Former West Linn sergeant convicted in misconduct charge stemming from Fesser arrest
Tony Reeves, the former West Linn Police Department sergeant who led the 2017 false arrest of Michael Fesser, was convicted of an official misconduct charge by a Multnomah County judge Wednesday, July 20.
Facing a maximum possible sentence of one year in jail and a $6,250 fine, the court sentenced Reeves to 18 months of bench probation, 85 hours of community service and 15 hours of cultural diversity and sensitivity training. He also received a fine of $200 and was prohibited from applying for employment with a law enforcement agency during his probation and having any contact with Fesser.
Fesser told Pamplin Media Group that the decision was a "slap in the face." He said Reeves was the "low man on the totem pole" while those who were in charge, former Chief Terry Timeus and former Lt. Michael Stradley, face no accountability.
After initially pleading not guilty to official misconduct for his role in the arrest of Fesser, Reeves changed his plea to "no contest" July 20.
Fesser's arrest drew condemnation from local, state and federal officials after new details of WLPD's unlawful sting emerged following a settlement in 2020.
Reeves and Timeus colluded with Fesser's boss at A&B Towing, Eric Benson (a friend of Timeus), by accusing Fesser of stealing from company auto auctions after Fesser reported facing racial discrimination at work.
Benson feared Fesser would sue him for the discrimination, which he eventually did. Fesser was awarded over $1 million in settlements from lawsuits against Benson and WLPD.
Stadley's role in the sting was coordinating with the Portland Police Bureau, where he had previously worked, to get Portland officers to assist in the arrest. Stradley misled his former colleagues at PPB, telling them that Fesser had threatened Benson.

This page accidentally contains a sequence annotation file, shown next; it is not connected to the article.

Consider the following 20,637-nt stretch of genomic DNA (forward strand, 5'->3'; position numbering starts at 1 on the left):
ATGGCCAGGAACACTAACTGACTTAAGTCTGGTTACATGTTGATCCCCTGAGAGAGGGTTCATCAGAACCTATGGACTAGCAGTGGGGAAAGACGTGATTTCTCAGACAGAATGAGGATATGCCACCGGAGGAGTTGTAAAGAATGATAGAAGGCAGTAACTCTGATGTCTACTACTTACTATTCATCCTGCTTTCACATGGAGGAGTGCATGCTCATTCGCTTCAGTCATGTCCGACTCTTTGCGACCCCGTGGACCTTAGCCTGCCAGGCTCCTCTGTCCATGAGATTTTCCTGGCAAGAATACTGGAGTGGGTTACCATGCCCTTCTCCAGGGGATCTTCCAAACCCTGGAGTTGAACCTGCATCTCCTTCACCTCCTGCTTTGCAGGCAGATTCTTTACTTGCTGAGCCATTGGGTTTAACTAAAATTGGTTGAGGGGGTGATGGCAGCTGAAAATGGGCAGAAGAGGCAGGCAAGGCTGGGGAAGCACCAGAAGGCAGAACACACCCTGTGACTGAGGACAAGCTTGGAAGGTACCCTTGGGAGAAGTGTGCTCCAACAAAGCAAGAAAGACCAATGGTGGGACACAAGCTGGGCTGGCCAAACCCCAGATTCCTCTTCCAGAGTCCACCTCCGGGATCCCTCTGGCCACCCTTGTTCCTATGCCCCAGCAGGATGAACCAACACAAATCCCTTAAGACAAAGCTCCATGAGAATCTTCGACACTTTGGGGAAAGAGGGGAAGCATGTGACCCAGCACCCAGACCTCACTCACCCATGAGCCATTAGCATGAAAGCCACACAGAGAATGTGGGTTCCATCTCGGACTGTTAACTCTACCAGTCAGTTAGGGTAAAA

Though the FBI and Oregon Department of Justice conducted a year-long investigation of the 2017 arrest, they concluded last year that they could not file charges against any of the involved officers because they could not prove beyond a reasonable doubt that "officers involved in Mr. Fesser's arrest willfully violated Mr. Fesser's civil rights or federal public corruption statutes."
The Oregon Department of Public Safety Standards and Training revoked the police certifications of both Reeves and Timeus last year.
During Wednesday's hearing, Judge Michael Greenlick asked prosecutors if the victim of the official misconduct was OK with this resolution. To this, Tobias Tingleaf of the Oregon Department of Justice replied that the State of Oregon and the public were the victims of the case and the state had not conferred with "the victim of that (underlying) case."
"No one reached out to me and that lets you know right there they don't care about Black folks," Fesser said. "They didn't tell me about this court date. They didn't tell me anything. They didn't ask me anything."
Reeves' attorney told the court that his client was working construction in Montana and had no intentions of re-entering law enforcement.
"To me it's a slap in the face," Fesser said. "That community doesn't want change. They'll do what they want to do and nothing gets done. Good luck to the next Black man that this happens to. Maybe he won't be as fortunate as me and he'll be dead and we will be having a different conversation."
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